Carroll County Confederate Monument on 9 April 2011 with the construction of the new county courthouse in the background.

Original Carroll County Monument at the gates of the Carrollton City Cemetery entrance on Maple Street near Park Drive.

Original Carroll County Monument at the gates of the Carrollton City Cemetery entrance on Maple Street near Park Drive.

Detail of the Confederate soldier on top of the monument.

Detail of the Confederate soldier on top of the monument.
“An Era Ends”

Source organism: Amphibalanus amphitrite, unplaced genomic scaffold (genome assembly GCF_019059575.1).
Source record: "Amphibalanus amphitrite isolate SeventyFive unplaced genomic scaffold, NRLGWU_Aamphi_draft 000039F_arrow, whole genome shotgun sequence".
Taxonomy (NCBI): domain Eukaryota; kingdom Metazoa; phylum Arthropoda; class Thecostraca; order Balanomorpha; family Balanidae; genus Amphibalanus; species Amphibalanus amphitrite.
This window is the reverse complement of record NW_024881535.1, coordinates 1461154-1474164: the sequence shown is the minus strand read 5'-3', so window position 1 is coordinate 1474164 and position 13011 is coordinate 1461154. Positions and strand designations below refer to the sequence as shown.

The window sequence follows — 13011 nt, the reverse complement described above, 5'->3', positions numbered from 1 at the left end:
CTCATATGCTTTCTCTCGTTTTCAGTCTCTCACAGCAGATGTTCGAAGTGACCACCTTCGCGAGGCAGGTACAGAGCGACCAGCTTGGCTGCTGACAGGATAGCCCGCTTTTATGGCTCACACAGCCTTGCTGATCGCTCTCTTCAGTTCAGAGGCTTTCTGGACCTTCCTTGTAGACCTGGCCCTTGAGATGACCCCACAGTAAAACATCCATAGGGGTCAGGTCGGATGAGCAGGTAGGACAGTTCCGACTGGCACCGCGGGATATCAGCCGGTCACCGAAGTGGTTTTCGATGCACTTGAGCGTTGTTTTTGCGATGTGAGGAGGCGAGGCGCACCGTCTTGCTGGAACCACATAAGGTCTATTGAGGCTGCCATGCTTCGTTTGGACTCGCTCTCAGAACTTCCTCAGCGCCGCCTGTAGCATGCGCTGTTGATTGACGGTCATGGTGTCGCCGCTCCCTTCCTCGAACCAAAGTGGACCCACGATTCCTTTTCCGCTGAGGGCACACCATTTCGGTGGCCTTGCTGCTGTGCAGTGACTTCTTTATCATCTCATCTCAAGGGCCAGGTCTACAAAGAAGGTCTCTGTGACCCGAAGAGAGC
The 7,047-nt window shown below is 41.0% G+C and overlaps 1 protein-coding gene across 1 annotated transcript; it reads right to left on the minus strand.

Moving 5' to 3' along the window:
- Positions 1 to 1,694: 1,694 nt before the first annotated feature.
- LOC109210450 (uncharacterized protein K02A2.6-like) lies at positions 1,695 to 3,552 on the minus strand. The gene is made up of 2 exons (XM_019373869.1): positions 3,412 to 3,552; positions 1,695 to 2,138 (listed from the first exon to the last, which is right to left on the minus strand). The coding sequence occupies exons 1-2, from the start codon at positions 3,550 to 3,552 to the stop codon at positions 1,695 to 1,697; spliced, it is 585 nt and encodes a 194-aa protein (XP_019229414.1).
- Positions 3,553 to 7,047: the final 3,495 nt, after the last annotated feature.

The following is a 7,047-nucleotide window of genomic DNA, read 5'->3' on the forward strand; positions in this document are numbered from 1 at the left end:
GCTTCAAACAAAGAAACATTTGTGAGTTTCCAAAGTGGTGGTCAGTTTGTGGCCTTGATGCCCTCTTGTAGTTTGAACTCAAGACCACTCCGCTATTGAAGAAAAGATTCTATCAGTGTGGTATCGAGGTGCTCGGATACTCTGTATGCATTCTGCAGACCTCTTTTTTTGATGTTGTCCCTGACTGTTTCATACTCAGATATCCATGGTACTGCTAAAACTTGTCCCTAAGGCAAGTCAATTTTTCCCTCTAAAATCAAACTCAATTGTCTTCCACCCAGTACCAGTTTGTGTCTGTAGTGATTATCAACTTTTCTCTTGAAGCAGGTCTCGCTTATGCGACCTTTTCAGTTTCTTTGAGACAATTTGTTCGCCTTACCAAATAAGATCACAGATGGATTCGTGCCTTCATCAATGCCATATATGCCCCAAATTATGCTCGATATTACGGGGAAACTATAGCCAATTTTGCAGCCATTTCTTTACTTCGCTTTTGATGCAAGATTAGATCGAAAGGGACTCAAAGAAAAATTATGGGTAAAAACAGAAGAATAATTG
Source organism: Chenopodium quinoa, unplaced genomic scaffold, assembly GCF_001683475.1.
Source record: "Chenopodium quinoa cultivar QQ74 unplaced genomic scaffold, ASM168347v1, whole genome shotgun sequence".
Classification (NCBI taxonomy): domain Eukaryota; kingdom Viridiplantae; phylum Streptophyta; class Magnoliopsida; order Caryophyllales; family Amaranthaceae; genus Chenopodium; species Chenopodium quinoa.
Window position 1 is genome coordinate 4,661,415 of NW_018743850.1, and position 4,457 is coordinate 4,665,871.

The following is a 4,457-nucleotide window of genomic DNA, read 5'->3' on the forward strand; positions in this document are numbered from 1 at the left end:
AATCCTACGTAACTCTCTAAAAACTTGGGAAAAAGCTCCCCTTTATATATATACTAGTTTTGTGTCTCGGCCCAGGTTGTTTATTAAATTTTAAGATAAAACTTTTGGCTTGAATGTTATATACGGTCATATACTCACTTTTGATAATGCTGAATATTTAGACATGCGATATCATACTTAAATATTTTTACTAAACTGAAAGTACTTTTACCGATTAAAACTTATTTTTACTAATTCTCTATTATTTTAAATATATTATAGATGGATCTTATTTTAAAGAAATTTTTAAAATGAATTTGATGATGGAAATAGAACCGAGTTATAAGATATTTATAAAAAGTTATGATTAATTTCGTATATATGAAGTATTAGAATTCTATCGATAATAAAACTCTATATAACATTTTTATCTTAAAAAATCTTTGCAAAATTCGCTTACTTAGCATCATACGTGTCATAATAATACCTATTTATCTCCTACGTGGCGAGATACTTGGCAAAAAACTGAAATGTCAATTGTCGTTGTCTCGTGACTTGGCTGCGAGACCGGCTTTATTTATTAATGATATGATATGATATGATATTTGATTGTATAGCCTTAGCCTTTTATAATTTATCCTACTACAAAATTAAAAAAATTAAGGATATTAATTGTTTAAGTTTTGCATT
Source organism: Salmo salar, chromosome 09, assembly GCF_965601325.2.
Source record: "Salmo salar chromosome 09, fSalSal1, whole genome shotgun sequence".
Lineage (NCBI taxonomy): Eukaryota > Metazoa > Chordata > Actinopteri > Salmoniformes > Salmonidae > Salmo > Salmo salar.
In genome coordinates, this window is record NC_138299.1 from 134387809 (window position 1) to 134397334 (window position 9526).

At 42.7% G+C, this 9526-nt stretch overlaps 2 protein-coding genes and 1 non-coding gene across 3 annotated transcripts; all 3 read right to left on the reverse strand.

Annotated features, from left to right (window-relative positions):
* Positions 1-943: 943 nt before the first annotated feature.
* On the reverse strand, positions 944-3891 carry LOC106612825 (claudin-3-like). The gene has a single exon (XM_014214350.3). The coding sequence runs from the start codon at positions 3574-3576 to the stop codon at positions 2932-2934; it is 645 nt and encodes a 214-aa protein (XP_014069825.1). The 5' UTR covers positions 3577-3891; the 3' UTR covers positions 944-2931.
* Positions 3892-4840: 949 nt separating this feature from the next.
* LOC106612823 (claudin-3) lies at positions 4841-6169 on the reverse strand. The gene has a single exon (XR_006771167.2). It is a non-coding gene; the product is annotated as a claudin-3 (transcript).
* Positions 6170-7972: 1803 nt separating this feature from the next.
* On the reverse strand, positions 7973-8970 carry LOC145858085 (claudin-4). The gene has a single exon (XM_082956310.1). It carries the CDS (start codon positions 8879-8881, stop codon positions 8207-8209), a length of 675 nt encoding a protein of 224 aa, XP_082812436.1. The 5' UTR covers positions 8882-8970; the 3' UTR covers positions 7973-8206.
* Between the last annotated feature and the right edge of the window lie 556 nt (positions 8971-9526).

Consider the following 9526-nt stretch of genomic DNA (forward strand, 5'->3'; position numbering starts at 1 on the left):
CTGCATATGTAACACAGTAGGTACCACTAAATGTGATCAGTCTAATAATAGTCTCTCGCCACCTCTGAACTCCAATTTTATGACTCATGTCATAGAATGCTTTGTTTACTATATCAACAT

On 5 June 1958, ironically Confederate Jefferson Davis’ birthday, the Carrollton monument was dismantled with the removal of the soldier and over several days moved to the lawn of Tanner Hospital on Dixie Street.  The 40-foot monument was described as coming down in “about 12 pieces” in a Carroll Georgian article.  The “100-year-old trees” surrounding the square were cut down by prison labor a week later.  These trees were likely half that age because they do not appear visible in the 1912 photograph and a later undated photograph shows younger than 50-year-old trees, thus probably are really about half that age.  The flagpole was placed near City Hall on the triangle of land between Hall and Crawford-Jackson’s Store. The Georgia Department of Transportation at the request of the Carrollton Chamber of Commerce Highway & Streets committee channeled Adamson Square at the cost of $1,000,000 making it a regular intersection instead of the traditional drive around the town square.  Parking increased from 74 cars “without double parking” to 96 cars.  The route though the square served as part of the famous transcontinental Bankhead Highway (named for Good Roads Movement leader and the last living Confederate Veteran of the Senate, John Hollis Bankhead) from 1916 to about 1921.  Adamson Square was rededicated on 30 July 1958.